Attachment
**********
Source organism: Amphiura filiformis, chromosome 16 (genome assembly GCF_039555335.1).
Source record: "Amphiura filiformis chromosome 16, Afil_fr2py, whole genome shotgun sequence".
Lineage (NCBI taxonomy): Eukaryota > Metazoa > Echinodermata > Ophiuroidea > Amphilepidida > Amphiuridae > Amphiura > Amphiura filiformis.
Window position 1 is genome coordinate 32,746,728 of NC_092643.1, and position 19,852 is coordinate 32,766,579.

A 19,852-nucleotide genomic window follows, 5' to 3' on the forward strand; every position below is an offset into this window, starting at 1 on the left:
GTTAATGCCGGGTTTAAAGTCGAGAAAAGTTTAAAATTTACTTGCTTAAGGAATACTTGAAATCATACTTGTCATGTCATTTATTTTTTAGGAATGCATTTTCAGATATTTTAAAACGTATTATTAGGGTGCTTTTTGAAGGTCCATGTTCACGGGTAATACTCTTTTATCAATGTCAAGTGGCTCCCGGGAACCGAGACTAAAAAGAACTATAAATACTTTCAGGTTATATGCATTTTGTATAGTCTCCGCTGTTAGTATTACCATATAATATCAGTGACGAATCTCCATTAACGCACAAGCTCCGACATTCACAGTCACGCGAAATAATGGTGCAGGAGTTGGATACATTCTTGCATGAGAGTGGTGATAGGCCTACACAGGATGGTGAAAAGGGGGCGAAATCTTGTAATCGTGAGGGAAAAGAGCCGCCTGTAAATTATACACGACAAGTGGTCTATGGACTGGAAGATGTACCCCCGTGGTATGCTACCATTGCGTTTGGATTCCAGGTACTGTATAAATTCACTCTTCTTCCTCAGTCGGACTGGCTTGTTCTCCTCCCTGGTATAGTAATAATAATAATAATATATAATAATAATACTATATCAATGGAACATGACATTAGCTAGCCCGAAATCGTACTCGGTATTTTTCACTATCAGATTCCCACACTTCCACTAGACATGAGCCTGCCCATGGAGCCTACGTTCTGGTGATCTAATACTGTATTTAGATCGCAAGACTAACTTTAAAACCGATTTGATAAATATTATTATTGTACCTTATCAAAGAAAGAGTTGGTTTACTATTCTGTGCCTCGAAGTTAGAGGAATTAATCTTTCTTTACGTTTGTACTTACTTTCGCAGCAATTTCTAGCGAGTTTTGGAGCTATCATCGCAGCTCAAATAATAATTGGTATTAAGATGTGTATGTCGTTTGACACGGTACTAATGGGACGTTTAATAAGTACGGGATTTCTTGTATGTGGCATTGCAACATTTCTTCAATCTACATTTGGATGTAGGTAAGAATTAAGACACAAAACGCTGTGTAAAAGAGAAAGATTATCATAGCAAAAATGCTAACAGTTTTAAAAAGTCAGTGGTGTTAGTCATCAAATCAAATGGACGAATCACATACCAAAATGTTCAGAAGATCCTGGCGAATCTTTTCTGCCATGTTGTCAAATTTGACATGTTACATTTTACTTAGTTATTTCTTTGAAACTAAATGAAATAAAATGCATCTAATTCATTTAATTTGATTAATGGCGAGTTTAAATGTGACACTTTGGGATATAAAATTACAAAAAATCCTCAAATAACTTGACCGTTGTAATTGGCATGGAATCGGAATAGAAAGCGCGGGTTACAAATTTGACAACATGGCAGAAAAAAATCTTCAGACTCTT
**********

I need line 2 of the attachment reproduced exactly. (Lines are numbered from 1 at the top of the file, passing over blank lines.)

Source record: "Amphiura filiformis chromosome 16, Afil_fr2py, whole genome shotgun sequence".